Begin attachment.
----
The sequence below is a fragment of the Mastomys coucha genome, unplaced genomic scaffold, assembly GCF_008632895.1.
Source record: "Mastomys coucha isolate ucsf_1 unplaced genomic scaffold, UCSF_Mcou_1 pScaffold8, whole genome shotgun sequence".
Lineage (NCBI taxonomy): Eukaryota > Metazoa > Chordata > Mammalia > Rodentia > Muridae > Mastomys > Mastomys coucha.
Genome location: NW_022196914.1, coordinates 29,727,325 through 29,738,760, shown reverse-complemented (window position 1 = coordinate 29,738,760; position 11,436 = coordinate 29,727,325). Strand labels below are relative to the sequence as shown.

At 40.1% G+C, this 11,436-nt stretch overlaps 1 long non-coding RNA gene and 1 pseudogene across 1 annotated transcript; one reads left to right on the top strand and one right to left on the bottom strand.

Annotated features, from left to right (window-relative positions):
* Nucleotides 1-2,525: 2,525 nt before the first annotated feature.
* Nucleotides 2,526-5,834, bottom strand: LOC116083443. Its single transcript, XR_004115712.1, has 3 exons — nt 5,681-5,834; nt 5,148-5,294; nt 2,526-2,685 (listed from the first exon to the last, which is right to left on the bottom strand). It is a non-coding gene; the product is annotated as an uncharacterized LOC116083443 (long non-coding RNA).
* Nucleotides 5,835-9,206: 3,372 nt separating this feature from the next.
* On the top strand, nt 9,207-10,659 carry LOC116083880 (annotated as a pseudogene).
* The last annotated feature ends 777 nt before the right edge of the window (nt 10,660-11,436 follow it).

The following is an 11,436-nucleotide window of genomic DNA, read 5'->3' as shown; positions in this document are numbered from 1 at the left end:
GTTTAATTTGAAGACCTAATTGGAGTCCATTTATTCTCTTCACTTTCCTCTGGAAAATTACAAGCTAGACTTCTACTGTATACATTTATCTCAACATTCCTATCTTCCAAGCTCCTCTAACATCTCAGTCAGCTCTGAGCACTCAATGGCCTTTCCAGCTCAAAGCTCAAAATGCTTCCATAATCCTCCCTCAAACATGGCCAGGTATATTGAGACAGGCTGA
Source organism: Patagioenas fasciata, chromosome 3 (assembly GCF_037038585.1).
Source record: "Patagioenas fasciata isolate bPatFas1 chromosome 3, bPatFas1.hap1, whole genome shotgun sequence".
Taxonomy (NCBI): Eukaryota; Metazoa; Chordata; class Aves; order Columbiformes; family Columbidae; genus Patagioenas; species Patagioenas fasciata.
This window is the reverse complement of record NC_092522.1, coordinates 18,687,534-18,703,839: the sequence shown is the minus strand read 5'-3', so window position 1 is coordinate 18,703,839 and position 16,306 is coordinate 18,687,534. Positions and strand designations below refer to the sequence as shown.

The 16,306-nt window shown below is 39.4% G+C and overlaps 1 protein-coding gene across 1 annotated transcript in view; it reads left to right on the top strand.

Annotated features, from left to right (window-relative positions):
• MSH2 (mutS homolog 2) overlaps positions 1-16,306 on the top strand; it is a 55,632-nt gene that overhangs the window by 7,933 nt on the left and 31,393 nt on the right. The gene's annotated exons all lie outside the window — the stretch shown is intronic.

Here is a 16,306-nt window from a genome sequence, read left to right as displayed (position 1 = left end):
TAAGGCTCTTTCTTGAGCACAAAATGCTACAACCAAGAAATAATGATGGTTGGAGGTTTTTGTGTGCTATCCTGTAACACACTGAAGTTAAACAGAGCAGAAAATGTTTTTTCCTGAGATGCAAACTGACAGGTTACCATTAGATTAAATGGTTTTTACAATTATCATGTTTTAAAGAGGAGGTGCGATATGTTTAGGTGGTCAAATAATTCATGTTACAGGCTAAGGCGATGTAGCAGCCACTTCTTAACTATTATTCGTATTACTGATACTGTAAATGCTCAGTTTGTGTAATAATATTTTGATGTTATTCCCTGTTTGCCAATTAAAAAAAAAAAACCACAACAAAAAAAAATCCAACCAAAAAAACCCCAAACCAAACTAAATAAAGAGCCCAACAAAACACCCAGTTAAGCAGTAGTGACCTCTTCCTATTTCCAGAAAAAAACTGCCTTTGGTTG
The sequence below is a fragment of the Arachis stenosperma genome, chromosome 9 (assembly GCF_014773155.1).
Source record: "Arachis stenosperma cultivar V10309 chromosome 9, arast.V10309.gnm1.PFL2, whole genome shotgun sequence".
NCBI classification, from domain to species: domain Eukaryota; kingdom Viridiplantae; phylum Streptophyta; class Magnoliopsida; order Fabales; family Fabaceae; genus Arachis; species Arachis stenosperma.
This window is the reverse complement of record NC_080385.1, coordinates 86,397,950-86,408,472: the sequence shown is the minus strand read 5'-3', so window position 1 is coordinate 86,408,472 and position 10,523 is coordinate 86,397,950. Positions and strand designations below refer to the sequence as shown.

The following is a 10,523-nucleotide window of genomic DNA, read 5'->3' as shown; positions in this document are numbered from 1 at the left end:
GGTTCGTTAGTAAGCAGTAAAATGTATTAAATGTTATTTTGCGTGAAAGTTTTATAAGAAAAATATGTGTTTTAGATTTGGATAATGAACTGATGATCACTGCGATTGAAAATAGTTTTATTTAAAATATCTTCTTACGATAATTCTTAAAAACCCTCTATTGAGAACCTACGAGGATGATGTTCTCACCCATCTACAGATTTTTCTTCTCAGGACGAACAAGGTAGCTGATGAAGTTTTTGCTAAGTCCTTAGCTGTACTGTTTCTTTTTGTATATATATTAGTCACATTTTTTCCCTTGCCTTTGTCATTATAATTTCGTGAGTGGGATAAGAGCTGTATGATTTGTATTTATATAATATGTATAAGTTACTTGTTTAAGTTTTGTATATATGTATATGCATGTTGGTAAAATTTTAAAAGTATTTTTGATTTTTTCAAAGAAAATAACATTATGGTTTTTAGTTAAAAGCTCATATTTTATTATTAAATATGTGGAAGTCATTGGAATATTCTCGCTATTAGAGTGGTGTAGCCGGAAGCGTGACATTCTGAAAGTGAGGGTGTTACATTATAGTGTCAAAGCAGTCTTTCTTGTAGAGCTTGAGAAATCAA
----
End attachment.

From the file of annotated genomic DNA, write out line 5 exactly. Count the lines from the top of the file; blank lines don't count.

At 40.1% G+C, this 11,436-nt stretch overlaps 1 long non-coding RNA gene and 1 pseudogene across 1 annotated transcript; one reads left to right on the top strand and one right to left on the bottom strand.